I haven't had my booster – will I struggle with access?

Very possibly. Even if you’ve had two jabs, the vaccines’ effectiveness reduces over time, and many countries insist on a booster, or at least a recent PCR test. Take Austria, for example, where 270 days after being double jabbed you need a booster to gain entry – although those rules will soon be relaxed, all being well. 

In Italy, the ‘Super Green Pass’ (see above) does not work if your second jab happened more than six months ago. You may be let into the country, but denied access to restaurants when you’re there – so getting a booster is your best bet. 

In France, you need to have received a booster within four months of the second dose of your vaccine. This entitles you to the French ‘vaccine pass’ shown on the TousAntiCovid app – which is used for entering restaurants and museums, as well as for long-distance travel on public transport. The NHS Covid Pass will also work in France, as will a certificate of recovery between 11 days and four months ago.

France will shortly dial back its restrictions to a modest policy of mandating masks only on public transport – do bear in mind, ski lifts count as public transport. 

The best advice is to check and re-check the government advice in the days and weeks leading up to your trip.

Is mask wearing essential – and which masks are OK?

For now, in most indoor settings – and especially on flights and public transport – masks are mandatory across Europe, despite not currently being required in most settings the UK. 

While regular cloth masks offer some protection, your smartest bet is stocking up on FFP2 masks. In Italy, only FFP2-grade masks will do if you want to visit a concert, a restaurant or take a bus. Similar in Greece, a high standard mask is essential if you want to actually do anything, although some Greek venues will accept double-masking in lieu of FFP2.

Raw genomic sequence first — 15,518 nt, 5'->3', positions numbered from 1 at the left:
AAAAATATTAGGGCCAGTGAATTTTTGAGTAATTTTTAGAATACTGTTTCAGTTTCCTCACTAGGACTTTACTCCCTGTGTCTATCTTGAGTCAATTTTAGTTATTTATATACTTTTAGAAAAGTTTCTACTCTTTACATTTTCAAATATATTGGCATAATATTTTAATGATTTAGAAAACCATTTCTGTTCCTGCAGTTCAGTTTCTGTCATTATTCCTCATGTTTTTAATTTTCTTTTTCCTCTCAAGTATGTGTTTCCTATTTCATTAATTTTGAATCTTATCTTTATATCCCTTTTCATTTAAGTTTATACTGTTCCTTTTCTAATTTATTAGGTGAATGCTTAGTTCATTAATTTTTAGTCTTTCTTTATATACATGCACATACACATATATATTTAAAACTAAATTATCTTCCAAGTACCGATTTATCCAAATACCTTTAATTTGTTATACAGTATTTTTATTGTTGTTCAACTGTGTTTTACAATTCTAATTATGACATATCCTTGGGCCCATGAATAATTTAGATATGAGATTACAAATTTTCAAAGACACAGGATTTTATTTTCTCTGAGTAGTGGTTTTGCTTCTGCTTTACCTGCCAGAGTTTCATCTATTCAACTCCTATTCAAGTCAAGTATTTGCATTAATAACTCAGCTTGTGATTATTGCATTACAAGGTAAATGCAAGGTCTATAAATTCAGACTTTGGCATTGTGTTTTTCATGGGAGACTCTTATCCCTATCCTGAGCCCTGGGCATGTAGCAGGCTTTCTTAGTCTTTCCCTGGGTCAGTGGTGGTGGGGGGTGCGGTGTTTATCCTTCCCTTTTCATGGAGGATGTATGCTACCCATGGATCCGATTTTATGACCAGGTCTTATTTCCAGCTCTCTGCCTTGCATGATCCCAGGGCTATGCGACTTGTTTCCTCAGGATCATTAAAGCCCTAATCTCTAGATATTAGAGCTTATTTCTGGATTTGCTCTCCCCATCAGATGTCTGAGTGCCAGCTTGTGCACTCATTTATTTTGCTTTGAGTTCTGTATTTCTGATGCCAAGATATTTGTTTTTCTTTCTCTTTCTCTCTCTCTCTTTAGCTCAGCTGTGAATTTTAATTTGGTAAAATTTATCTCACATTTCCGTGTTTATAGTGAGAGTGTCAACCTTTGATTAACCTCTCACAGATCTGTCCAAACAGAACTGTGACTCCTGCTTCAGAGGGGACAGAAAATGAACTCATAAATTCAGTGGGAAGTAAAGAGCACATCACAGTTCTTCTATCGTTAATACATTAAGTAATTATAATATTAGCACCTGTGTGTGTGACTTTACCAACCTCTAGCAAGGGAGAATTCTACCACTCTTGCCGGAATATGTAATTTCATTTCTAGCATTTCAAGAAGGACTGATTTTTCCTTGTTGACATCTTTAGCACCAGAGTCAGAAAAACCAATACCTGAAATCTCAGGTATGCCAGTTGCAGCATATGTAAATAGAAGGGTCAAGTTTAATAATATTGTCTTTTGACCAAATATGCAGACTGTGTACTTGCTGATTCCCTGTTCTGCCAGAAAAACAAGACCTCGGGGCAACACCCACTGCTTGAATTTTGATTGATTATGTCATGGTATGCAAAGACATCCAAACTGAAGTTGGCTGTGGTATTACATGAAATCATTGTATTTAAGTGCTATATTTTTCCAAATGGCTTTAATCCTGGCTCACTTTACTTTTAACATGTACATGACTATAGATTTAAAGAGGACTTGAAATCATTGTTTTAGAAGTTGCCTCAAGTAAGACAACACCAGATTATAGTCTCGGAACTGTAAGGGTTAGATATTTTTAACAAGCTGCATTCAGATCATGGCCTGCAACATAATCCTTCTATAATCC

To be safe, rather than sorry – get an FFP2.

Which European countries have the fewest Covid restrictions?

The UK has dropped the requirement to test before departure or on arrival, although vaccines are still encouraged. In Norway things are basically how they were pre-Covid, with the exception of the Svalbard archipelago which still requires testing. Iceland has downgraded the ‘pandemic’ to an ‘epidemic’ and welcomes non-vaccinated travellers.

Which European countries have the most Covid restrictions?

In Albania visitors are expected to follow a strict curfew between the hours of 11pm and 6am, although that is currently under review.

What happens if I catch Covid while I'm away?

If you feel unwell, get tested. It’s a good idea to pack a few lateral flows, just to check if you’ve got Covid or just a mild cold. If symptoms persist, seek a PCR test – you accommodation provider should be able to help out with this.

Depending which country you’re in, you may well have to quarantine for ten days, two weeks, or more. This, coupled with the fact you may well have to rearrange flights, can get pricey, so having comprehensive travel insurance is wise.

It’s worth checking with the Foreign Office, because the rules are (as ever) subject to change. In Italy, for one example, the expectation is you’ll quarantine in your accommodation ten days. You’ll only be released if you’re symptom-free for at least three days, and have also tested negative for Covid.